Each self-contained unit builds different skills and practises the techniques needed to create and perform stories. Each unit can fill more than an hour session, so take things slowly and enjoy the creativity and don’t be afraid to divert en route.
Telling a story is more than just standing up on a stage, speaking and letting the audience listen (or not). It is a genuine two-way communication, where the audience response helps shape the tale.
If the audience show an interest in an aspect of the story, the storyteller can give more at that point, enlarging that section. And the storyteller can then increase the time spent telling similar sections later in the performance; enriching descriptions, going deeper into the action or wringing out the emotion depending on the interests of the audience.
If the audience seem less than enthusiastic in a particular aspect, the storyteller should minimise that section of the tale, communicating only the bits that are important for the understanding of the story as a whole. And the storyteller knows to omit similar parts later in the tale, if at all possible.
But how do you judge audience engagement? When one-to-one telling or telling to small groups you can rely on your instinct in just the way that you do when having a conversation.
1. Taking an Interest
Everyone in the group will need something to tell for about 2 minutes. So give the group ten minutes to work out what they want to tell. This could be a short story, or a segment of a story they know well.
Work in small groups of 3 or 4, each group choses who will be the teller.
All the tellers leave the room, and the rest of each group decides whether they will be ‘interested’ or ‘disinterested’ in their teller’s story.
At this point remind the listeners that they must not overplay their roles, the object of the exercise is for the teller to learn to read the subtle differences in the signals an audience puts out.
The tellers return to their groups and start telling, while their groups respond in accordance with their selected role.
Repeat, until everyone has experienced telling their tale to small groups of interested and disinterested people.
Tip: Vary the membership of the small groups often, so they don’t develop ‘pack mentality’ and get unrealistically negative when asked to portray this role – those telling earlier on in the exercise remember who treated them harshly and may over-react in their turn.
Now call the whole group together and get their feedback on how they worked out whether or not their listeners were interested in what they had to say.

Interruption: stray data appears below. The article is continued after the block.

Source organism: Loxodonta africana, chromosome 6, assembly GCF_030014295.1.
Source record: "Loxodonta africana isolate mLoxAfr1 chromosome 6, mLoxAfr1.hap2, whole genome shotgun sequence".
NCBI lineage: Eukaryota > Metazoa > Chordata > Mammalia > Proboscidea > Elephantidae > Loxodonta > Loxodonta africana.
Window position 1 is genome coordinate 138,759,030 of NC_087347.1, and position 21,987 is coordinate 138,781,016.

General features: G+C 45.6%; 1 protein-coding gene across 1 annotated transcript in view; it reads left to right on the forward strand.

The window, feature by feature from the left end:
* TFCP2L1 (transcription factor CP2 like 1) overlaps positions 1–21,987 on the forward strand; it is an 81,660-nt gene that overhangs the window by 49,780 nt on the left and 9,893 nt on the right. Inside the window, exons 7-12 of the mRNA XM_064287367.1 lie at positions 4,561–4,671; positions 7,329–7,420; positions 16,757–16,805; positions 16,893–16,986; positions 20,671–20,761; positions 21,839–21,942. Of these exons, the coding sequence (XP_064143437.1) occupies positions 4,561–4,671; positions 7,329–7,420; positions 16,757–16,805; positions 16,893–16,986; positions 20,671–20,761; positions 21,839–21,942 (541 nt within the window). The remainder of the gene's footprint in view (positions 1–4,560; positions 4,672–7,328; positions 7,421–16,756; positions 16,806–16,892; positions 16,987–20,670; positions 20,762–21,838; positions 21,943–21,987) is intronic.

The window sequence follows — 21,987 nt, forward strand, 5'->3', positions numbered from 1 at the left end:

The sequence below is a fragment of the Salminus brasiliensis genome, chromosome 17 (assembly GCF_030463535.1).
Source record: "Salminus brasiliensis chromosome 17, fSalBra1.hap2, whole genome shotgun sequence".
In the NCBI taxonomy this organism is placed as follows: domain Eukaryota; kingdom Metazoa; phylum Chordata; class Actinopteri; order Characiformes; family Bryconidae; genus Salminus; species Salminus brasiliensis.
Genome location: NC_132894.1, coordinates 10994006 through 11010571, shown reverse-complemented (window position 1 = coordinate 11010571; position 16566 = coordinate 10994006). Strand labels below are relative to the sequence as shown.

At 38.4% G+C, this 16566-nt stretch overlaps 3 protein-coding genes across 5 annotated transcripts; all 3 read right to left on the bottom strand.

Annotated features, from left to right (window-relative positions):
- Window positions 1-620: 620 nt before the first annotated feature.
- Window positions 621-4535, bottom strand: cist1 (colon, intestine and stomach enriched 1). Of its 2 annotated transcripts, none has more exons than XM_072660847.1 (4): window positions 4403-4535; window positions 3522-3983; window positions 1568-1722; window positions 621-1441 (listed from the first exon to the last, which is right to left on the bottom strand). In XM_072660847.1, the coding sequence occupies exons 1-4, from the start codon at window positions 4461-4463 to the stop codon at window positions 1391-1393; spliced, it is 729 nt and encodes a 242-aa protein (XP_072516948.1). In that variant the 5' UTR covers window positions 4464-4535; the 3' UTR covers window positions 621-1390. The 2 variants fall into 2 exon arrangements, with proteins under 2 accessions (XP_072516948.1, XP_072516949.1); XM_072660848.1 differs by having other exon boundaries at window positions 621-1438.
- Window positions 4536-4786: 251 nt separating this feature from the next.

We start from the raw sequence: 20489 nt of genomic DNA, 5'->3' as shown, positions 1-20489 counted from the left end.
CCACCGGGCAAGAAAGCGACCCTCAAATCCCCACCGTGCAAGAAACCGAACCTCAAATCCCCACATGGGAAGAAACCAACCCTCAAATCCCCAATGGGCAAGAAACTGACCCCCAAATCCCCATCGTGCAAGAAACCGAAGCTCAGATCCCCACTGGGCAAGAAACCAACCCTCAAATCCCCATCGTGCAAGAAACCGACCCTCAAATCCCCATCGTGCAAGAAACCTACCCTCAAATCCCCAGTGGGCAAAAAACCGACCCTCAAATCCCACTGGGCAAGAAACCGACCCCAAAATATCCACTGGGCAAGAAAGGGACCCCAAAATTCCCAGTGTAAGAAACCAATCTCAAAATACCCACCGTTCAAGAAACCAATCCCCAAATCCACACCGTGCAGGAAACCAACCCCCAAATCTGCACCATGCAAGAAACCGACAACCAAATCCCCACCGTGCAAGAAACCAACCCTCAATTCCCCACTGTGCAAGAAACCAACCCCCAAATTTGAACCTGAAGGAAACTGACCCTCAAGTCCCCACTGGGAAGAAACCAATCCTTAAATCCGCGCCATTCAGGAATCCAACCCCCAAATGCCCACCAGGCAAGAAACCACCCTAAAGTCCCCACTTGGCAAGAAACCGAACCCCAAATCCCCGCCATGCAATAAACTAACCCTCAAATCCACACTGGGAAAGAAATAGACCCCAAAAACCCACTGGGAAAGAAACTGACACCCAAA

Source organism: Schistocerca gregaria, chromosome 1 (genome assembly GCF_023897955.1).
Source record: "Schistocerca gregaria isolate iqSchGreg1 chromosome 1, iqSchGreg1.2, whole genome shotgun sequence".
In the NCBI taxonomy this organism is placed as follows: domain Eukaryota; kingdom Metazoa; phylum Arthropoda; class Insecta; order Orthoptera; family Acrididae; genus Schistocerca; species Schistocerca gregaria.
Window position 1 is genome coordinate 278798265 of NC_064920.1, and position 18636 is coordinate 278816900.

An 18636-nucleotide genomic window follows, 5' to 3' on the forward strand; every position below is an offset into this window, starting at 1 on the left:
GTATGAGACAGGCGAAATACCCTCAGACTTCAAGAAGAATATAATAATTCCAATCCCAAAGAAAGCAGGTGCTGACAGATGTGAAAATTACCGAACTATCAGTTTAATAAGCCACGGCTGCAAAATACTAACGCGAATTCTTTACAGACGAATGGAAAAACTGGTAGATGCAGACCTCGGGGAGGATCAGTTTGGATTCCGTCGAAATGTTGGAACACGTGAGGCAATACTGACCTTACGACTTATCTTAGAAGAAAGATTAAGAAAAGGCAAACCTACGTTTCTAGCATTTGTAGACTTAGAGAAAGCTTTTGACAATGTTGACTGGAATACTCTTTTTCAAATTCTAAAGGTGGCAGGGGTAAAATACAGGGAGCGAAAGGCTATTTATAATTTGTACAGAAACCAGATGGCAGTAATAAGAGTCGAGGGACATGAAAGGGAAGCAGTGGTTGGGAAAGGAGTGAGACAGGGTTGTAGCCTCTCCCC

Their responses should include:
noticing the way the audience is standing,
whether or not they are looking at you,
inclining their heads towards you,
nodding in agreement,
making encouraging noises or comments,
asking ‘what happened next?’ etc.
These same methods also apply to working with larger audiences.
All storytellers will directly engage with their audience to a certain extent. Where they draw the line is a very individual decision and may vary on the mood of the storyteller, how they read the audience and the type of story they are telling.
Four common ways of direct engagement are given below:
Call and response
This is a storytelling tradition from the West Indies, now adopted throughout the world. The storyteller calls out a word or phrase, and the audience replies with the traditional response. This relies on a reasonable proportion of the audience knowing the convention, or the storyteller introducing it prior to launching into the stories. This call and response is repeated several times before the storyteller begins the story and can be used at random times during the story to refocus the audience.
Traditional words include; storyteller shouts ‘Crick’, audience responds ‘Crack’ or storyteller calls ‘Boots’, audience responds ‘Socks’ (or in earlier days, ‘Stockings’). But really any obvious pairings (eg: salt and pepper, hammer and nails) can be used.
The storyteller can even use words associated with the story – but bear in mind the pitfalls, if the storyteller shouts a word which he later accidentally uses in the story, the audience will shout the response, which can ruin the storyteller’s rhythm and concentration.
In small groups, experiment and see who enjoys this approach. Alternatively get each teller to try it out when performing in front of a supportive audience.
Use repeat phrases
These will already have been identified and incorporated into the story. But do encourage the audience to join in. Most people see being an audience member as being a passive role. Storytelling is different in this respect and new audiences might need an introduction to this etiquette.